Is it really bad to add a little color to food?

Consumer Reports News: March 30, 2011 05:20 PM

Food coloring never used to bother me much. But lately I’ve had second thoughts. And so, apparently, has the U.S Food and Drug Administration, which announced this week it would be investigating potential, but unproven, links to hyperactivity and some cancers.

When my kids were little, I always had a package of those eyedroppers of food-color dyes around, which we used to create a kaleidoscope of colorful meals. I loved the way the kids squealed over blue mashed potatoes with green gravy, red pasta with purple sauce, green eggs and ham, or tie-dyed pancakes. The addition of a couple of drops of color turned a regular meal into an Alice in Wonderland mad tea party.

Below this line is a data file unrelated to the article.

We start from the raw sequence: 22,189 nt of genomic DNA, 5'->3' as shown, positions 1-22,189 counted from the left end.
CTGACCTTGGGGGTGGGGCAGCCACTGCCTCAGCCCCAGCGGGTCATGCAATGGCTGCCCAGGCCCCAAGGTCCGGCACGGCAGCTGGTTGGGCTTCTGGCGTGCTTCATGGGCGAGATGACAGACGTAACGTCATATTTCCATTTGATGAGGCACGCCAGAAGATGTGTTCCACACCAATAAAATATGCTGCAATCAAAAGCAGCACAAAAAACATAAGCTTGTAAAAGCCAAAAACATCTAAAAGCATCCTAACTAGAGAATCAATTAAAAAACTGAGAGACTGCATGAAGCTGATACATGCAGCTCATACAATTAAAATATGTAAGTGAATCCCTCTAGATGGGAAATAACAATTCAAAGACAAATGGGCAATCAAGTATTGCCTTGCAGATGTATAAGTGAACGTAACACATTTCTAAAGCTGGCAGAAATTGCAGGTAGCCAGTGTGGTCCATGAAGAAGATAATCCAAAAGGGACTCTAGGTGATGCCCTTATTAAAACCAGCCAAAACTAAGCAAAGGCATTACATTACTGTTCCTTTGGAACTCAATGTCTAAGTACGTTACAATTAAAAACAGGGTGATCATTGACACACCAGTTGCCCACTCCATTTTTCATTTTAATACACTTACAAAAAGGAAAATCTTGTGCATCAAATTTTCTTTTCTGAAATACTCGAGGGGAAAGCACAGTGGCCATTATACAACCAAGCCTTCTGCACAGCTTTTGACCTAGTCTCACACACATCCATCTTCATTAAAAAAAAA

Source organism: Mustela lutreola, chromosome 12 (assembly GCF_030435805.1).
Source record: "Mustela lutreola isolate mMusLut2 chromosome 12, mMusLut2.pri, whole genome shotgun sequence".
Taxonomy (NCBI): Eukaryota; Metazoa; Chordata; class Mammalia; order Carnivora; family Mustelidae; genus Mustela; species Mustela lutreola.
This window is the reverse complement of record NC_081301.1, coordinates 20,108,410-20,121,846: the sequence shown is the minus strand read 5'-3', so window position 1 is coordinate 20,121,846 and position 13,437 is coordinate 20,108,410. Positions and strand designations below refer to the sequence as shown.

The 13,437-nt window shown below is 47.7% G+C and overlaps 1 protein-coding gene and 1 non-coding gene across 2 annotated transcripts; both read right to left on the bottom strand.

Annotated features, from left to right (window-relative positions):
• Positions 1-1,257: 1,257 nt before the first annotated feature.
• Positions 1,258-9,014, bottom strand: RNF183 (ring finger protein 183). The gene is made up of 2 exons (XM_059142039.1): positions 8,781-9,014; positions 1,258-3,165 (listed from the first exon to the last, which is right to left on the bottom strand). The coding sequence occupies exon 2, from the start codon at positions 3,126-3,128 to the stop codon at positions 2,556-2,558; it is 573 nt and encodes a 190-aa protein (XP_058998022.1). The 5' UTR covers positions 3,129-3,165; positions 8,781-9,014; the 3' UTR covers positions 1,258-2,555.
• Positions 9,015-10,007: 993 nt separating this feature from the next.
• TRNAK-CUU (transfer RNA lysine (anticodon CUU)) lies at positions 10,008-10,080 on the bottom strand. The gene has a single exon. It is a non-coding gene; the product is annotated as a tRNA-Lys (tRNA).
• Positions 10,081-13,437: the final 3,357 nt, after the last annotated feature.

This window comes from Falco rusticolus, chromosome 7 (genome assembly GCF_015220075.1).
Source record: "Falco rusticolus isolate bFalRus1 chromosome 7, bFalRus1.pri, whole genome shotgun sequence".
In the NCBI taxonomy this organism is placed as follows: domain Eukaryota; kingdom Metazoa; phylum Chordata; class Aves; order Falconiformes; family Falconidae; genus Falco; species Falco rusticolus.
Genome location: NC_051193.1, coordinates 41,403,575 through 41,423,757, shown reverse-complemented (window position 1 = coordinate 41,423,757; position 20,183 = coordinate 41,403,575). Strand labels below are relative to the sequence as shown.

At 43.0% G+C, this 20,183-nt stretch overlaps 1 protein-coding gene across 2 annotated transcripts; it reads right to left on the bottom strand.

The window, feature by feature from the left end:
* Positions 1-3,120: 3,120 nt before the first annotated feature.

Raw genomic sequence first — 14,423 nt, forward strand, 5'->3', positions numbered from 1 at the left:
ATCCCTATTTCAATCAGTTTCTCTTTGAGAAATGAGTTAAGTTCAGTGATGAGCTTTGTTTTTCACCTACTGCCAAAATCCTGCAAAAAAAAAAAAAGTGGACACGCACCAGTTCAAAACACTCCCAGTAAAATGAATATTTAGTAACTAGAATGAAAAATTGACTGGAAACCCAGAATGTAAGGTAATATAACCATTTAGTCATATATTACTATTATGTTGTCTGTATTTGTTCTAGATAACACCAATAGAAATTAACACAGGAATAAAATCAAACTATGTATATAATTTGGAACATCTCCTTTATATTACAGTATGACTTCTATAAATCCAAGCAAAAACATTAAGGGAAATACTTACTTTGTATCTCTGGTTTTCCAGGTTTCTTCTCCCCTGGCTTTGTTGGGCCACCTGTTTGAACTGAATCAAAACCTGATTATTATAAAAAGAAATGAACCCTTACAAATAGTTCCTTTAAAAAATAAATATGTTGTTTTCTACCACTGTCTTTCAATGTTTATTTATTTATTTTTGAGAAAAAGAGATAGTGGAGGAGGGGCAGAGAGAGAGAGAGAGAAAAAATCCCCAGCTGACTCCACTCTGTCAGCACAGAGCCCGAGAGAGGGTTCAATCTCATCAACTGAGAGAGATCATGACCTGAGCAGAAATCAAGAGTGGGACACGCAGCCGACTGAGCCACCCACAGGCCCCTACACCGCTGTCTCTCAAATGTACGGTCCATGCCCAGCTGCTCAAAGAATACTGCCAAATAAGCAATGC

Now I hesitate over food colorings, especially when they’re out of my control. While an occasional drop of dye to the food I made at home didn’t seem like a big deal, the proliferation of artificial dyes in packaged foods is starting to feel a little ominous. In fact, when Europe banned artificial dyes a few years ago, I started checking food labels more carefully.

The science is still unclear as to whether artificial dyes are dangerous for children, so I’m glad the FDA is investigating. And of course, there are other reasons to give up processed foods besides the potential risks of artificial dyes, like the added sugar they’re often full of.

In the meantime, I’ve been experimenting with making our meals more colorful by adding more brightly colored fruits and vegetables to the table, which has the added bonus of making the meal healthier. We’ve also been jazzing things up with a party collage of different colored plates and serving bowls, just to keep some of that mad tea-party vibe going.

Though I don’t think I’m ready to give up the occasional batch of tie-dyed pancakes just yet.

Food Advisory Committee Meeting Announcement [Food and Drug Administration]

Erin Gudeux

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